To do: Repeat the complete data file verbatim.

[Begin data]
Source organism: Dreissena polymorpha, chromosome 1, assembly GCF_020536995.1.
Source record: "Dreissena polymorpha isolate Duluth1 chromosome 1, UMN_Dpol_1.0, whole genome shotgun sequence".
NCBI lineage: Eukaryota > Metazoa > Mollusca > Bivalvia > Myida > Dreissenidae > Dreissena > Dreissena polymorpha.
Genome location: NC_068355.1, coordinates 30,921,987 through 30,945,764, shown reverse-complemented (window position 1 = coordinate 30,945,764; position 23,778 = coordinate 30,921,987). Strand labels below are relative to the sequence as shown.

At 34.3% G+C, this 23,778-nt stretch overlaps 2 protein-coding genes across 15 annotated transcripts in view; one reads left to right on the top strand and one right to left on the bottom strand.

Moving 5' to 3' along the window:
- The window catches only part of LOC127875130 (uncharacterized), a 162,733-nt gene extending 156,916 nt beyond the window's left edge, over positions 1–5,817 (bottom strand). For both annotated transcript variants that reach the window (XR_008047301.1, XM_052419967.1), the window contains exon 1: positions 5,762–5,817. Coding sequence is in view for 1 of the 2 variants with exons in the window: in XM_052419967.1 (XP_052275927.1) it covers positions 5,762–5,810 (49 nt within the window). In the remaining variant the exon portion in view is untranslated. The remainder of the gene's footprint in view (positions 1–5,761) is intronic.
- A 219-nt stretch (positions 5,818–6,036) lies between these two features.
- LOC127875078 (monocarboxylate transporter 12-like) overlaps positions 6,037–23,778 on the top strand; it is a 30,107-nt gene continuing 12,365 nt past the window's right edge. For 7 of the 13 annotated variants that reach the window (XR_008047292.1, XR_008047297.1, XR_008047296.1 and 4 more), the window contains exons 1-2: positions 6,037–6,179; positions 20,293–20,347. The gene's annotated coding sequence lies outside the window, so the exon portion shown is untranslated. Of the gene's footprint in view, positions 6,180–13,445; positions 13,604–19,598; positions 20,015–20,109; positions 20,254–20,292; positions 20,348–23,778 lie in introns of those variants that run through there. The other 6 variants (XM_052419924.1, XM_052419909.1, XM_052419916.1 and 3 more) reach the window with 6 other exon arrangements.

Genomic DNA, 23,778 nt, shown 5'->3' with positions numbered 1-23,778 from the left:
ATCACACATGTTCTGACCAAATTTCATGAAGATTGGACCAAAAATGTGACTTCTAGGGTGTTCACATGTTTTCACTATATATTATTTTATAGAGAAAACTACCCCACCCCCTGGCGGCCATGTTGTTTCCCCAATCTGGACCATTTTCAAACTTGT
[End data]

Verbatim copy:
Source organism: Dreissena polymorpha, chromosome 1, assembly GCF_020536995.1.
Source record: "Dreissena polymorpha isolate Duluth1 chromosome 1, UMN_Dpol_1.0, whole genome shotgun sequence".
NCBI lineage: Eukaryota > Metazoa > Mollusca > Bivalvia > Myida > Dreissenidae > Dreissena > Dreissena polymorpha.
Genome location: NC_068355.1, coordinates 30,921,987 through 30,945,764, shown reverse-complemented (window position 1 = coordinate 30,945,764; position 23,778 = coordinate 30,921,987). Strand labels below are relative to the sequence as shown.

At 34.3% G+C, this 23,778-nt stretch overlaps 2 protein-coding genes across 15 annotated transcripts in view; one reads left to right on the top strand and one right to left on the bottom strand.

Moving 5' to 3' along the window:
- The window catches only part of LOC127875130 (uncharacterized), a 162,733-nt gene extending 156,916 nt beyond the window's left edge, over positions 1–5,817 (bottom strand). For both annotated transcript variants that reach the window (XR_008047301.1, XM_052419967.1), the window contains exon 1: positions 5,762–5,817. Coding sequence is in view for 1 of the 2 variants with exons in the window: in XM_052419967.1 (XP_052275927.1) it covers positions 5,762–5,810 (49 nt within the window). In the remaining variant the exon portion in view is untranslated. The remainder of the gene's footprint in view (positions 1–5,761) is intronic.
- A 219-nt stretch (positions 5,818–6,036) lies between these two features.
- LOC127875078 (monocarboxylate transporter 12-like) overlaps positions 6,037–23,778 on the top strand; it is a 30,107-nt gene continuing 12,365 nt past the window's right edge. For 7 of the 13 annotated variants that reach the window (XR_008047292.1, XR_008047297.1, XR_008047296.1 and 4 more), the window contains exons 1-2: positions 6,037–6,179; positions 20,293–20,347. The gene's annotated coding sequence lies outside the window, so the exon portion shown is untranslated. Of the gene's footprint in view, positions 6,180–13,445; positions 13,604–19,598; positions 20,015–20,109; positions 20,254–20,292; positions 20,348–23,778 lie in introns of those variants that run through there. The other 6 variants (XM_052419924.1, XM_052419909.1, XM_052419916.1 and 3 more) reach the window with 6 other exon arrangements.

Genomic DNA, 23,778 nt, shown 5'->3' with positions numbered 1-23,778 from the left:
ATCACACATGTTCTGACCAAATTTCATGAAGATTGGACCAAAAATGTGACTTCTAGGGTGTTCACATGTTTTCACTATATATTATTTTATAGAGAAAACTACCCCACCCCCTGGCGGCCATGTTGTTTCCCCAATCTGGACCATTTTCAAACTTGT